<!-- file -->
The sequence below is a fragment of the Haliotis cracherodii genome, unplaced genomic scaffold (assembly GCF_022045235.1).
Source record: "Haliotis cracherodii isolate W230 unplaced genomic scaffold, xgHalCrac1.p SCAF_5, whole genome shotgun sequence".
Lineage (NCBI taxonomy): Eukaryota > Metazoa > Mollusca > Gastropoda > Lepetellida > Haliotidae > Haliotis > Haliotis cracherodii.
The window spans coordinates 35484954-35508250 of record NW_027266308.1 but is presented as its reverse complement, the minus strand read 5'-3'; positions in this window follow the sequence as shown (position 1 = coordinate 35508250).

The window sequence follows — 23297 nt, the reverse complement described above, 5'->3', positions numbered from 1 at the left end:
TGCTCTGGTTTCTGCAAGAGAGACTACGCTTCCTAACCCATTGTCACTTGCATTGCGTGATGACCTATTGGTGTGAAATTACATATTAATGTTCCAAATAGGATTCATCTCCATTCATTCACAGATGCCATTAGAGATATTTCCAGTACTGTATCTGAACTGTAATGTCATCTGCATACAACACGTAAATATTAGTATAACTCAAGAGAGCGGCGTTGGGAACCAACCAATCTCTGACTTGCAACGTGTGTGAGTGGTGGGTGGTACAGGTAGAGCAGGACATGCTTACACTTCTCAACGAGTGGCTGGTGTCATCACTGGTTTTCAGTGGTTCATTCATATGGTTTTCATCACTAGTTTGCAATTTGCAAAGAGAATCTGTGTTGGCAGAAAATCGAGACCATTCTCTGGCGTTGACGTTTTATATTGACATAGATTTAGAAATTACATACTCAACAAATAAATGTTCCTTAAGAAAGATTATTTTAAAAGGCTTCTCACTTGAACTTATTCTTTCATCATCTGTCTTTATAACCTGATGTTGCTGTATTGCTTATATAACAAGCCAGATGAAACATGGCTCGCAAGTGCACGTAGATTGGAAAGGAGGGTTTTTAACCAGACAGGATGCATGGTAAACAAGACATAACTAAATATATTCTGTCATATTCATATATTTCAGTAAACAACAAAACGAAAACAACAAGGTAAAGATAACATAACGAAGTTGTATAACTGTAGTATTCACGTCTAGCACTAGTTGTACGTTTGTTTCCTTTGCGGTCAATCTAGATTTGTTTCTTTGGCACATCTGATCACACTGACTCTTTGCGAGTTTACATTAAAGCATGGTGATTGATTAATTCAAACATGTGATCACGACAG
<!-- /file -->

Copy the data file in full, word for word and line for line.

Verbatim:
The sequence below is a fragment of the Haliotis cracherodii genome, unplaced genomic scaffold (assembly GCF_022045235.1).
Source record: "Haliotis cracherodii isolate W230 unplaced genomic scaffold, xgHalCrac1.p SCAF_5, whole genome shotgun sequence".
Lineage (NCBI taxonomy): Eukaryota > Metazoa > Mollusca > Gastropoda > Lepetellida > Haliotidae > Haliotis > Haliotis cracherodii.
The window spans coordinates 35484954-35508250 of record NW_027266308.1 but is presented as its reverse complement, the minus strand read 5'-3'; positions in this window follow the sequence as shown (position 1 = coordinate 35508250).

The window sequence follows — 23297 nt, the reverse complement described above, 5'->3', positions numbered from 1 at the left end:
TGCTCTGGTTTCTGCAAGAGAGACTACGCTTCCTAACCCATTGTCACTTGCATTGCGTGATGACCTATTGGTGTGAAATTACATATTAATGTTCCAAATAGGATTCATCTCCATTCATTCACAGATGCCATTAGAGATATTTCCAGTACTGTATCTGAACTGTAATGTCATCTGCATACAACACGTAAATATTAGTATAACTCAAGAGAGCGGCGTTGGGAACCAACCAATCTCTGACTTGCAACGTGTGTGAGTGGTGGGTGGTACAGGTAGAGCAGGACATGCTTACACTTCTCAACGAGTGGCTGGTGTCATCACTGGTTTTCAGTGGTTCATTCATATGGTTTTCATCACTAGTTTGCAATTTGCAAAGAGAATCTGTGTTGGCAGAAAATCGAGACCATTCTCTGGCGTTGACGTTTTATATTGACATAGATTTAGAAATTACATACTCAACAAATAAATGTTCCTTAAGAAAGATTATTTTAAAAGGCTTCTCACTTGAACTTATTCTTTCATCATCTGTCTTTATAACCTGATGTTGCTGTATTGCTTATATAACAAGCCAGATGAAACATGGCTCGCAAGTGCACGTAGATTGGAAAGGAGGGTTTTTAACCAGACAGGATGCATGGTAAACAAGACATAACTAAATATATTCTGTCATATTCATATATTTCAGTAAACAACAAAACGAAAACAACAAGGTAAAGATAACATAACGAAGTTGTATAACTGTAGTATTCACGTCTAGCACTAGTTGTACGTTTGTTTCCTTTGCGGTCAATCTAGATTTGTTTCTTTGGCACATCTGATCACACTGACTCTTTGCGAGTTTACATTAAAGCATGGTGATTGATTAATTCAAACATGTGATCACGACAG